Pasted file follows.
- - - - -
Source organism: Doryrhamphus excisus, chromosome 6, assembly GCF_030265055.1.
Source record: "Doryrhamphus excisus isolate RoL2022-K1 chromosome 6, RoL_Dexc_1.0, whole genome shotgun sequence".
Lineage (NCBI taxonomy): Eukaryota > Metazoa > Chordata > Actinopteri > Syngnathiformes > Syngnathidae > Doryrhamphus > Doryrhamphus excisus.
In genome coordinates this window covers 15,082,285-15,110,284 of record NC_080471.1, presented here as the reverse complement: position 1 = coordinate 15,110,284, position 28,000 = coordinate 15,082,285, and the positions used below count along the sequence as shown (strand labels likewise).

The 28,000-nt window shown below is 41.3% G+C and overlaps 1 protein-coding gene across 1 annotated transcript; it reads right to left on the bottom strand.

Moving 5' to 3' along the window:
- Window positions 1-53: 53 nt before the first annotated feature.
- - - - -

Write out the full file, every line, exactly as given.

Source organism: Doryrhamphus excisus, chromosome 6, assembly GCF_030265055.1.
Source record: "Doryrhamphus excisus isolate RoL2022-K1 chromosome 6, RoL_Dexc_1.0, whole genome shotgun sequence".
Lineage (NCBI taxonomy): Eukaryota > Metazoa > Chordata > Actinopteri > Syngnathiformes > Syngnathidae > Doryrhamphus > Doryrhamphus excisus.
In genome coordinates this window covers 15,082,285-15,110,284 of record NC_080471.1, presented here as the reverse complement: position 1 = coordinate 15,110,284, position 28,000 = coordinate 15,082,285, and the positions used below count along the sequence as shown (strand labels likewise).

The 28,000-nt window shown below is 41.3% G+C and overlaps 1 protein-coding gene across 1 annotated transcript; it reads right to left on the bottom strand.

Moving 5' to 3' along the window:
- Window positions 1-53: 53 nt before the first annotated feature.